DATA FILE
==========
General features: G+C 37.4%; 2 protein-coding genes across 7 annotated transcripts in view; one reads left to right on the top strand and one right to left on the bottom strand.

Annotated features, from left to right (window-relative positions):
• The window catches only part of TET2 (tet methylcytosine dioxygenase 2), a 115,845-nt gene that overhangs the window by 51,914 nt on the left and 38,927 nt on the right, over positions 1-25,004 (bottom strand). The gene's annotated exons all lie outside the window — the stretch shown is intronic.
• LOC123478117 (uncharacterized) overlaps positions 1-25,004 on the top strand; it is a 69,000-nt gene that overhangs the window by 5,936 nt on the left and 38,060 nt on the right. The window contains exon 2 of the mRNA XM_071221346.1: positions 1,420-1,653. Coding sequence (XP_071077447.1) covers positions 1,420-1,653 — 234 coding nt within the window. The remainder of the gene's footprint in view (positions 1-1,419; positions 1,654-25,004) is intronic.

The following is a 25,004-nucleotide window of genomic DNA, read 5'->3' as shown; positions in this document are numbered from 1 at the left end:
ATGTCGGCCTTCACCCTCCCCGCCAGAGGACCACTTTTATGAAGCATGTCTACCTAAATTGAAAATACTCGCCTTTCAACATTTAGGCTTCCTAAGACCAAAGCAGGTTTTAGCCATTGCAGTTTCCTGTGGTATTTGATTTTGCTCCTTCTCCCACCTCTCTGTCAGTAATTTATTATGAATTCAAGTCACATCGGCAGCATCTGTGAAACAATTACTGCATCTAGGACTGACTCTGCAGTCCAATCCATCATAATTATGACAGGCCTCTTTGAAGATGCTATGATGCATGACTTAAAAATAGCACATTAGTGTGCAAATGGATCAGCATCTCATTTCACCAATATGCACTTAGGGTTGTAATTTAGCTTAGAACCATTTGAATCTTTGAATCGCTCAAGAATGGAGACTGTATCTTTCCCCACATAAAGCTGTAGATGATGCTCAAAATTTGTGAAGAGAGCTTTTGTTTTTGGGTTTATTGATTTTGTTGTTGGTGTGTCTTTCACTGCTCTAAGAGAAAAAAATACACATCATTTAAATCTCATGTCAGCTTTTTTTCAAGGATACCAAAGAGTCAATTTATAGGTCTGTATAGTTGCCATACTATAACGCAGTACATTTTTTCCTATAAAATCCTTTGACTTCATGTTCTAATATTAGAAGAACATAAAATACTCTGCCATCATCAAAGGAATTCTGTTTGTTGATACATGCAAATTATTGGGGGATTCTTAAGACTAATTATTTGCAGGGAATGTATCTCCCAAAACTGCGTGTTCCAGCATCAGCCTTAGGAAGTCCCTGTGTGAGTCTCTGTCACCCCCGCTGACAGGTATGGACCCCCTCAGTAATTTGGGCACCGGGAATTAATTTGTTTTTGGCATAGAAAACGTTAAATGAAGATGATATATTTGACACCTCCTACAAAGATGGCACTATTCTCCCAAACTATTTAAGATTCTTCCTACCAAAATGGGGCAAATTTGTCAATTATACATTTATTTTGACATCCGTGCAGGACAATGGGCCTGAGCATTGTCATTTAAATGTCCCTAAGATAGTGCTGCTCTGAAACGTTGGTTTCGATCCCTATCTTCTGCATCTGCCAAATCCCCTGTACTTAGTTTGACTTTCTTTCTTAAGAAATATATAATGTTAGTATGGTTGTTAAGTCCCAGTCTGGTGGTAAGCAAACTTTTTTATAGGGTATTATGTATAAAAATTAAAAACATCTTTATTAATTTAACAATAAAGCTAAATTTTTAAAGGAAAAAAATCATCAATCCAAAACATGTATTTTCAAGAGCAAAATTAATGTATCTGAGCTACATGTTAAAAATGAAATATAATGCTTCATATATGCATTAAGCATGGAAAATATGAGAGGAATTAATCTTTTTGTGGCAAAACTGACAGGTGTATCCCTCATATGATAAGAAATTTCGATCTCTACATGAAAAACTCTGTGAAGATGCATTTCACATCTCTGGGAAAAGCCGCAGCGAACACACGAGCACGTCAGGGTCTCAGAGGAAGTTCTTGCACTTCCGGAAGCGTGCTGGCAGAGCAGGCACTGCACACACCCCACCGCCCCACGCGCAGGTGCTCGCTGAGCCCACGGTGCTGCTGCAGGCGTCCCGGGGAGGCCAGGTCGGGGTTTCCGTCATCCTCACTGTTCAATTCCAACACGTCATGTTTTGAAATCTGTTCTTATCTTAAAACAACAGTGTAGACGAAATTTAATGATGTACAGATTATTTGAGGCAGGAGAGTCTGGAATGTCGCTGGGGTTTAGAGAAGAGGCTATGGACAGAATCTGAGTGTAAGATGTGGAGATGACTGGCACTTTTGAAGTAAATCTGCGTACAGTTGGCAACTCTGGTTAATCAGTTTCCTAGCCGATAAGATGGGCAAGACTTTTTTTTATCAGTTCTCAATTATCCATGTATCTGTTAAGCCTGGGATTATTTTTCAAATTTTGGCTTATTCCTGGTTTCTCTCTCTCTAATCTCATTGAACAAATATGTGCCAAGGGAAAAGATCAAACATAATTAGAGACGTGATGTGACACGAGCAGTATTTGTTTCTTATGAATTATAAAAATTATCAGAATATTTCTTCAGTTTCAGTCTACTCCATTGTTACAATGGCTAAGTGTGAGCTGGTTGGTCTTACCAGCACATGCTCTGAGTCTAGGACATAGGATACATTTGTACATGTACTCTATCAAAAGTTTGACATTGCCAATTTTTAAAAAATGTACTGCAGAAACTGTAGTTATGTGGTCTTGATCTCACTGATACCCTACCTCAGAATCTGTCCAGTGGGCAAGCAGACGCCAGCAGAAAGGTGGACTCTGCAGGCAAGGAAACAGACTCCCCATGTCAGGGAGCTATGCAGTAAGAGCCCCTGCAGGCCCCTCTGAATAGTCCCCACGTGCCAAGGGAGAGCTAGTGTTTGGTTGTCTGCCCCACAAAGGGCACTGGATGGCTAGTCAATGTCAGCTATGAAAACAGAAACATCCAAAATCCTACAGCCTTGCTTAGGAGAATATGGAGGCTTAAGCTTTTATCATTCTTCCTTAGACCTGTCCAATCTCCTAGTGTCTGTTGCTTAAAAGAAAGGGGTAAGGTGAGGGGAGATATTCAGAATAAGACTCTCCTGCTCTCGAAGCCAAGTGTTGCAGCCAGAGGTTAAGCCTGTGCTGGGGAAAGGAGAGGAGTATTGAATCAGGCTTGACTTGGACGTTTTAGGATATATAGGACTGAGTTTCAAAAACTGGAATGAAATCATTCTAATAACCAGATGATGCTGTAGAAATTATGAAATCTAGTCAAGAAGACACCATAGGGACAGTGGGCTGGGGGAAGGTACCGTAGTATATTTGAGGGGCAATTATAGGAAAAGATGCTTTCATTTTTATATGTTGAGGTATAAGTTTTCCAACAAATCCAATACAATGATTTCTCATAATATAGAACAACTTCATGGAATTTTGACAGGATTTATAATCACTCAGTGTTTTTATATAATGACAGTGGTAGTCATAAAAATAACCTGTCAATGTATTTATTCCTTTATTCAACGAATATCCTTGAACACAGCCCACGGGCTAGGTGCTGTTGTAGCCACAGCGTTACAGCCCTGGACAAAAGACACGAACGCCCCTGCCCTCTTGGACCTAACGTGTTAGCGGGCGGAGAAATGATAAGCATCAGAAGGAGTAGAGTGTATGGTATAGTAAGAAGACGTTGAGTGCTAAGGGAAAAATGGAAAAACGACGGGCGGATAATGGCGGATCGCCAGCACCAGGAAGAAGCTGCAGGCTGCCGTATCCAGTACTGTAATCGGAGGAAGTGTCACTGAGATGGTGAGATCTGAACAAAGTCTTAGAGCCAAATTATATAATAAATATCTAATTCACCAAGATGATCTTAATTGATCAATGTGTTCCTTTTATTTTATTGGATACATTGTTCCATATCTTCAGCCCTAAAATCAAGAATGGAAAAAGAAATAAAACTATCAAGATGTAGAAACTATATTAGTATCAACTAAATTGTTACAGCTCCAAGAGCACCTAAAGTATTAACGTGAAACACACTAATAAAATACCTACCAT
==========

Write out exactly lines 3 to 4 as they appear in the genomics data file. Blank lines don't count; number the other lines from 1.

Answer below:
• The window catches only part of TET2 (tet methylcytosine dioxygenase 2), a 115,845-nt gene that overhangs the window by 51,914 nt on the left and 38,927 nt on the right, over positions 1-25,004 (bottom strand). The gene's annotated exons all lie outside the window — the stretch shown is intronic.
• LOC123478117 (uncharacterized) overlaps positions 1-25,004 on the top strand; it is a 69,000-nt gene that overhangs the window by 5,936 nt on the left and 38,060 nt on the right. The window contains exon 2 of the mRNA XM_071221346.1: positions 1,420-1,653. Coding sequence (XP_071077447.1) covers positions 1,420-1,653 — 234 coding nt within the window. The remainder of the gene's footprint in view (positions 1-1,419; positions 1,654-25,004) is intronic.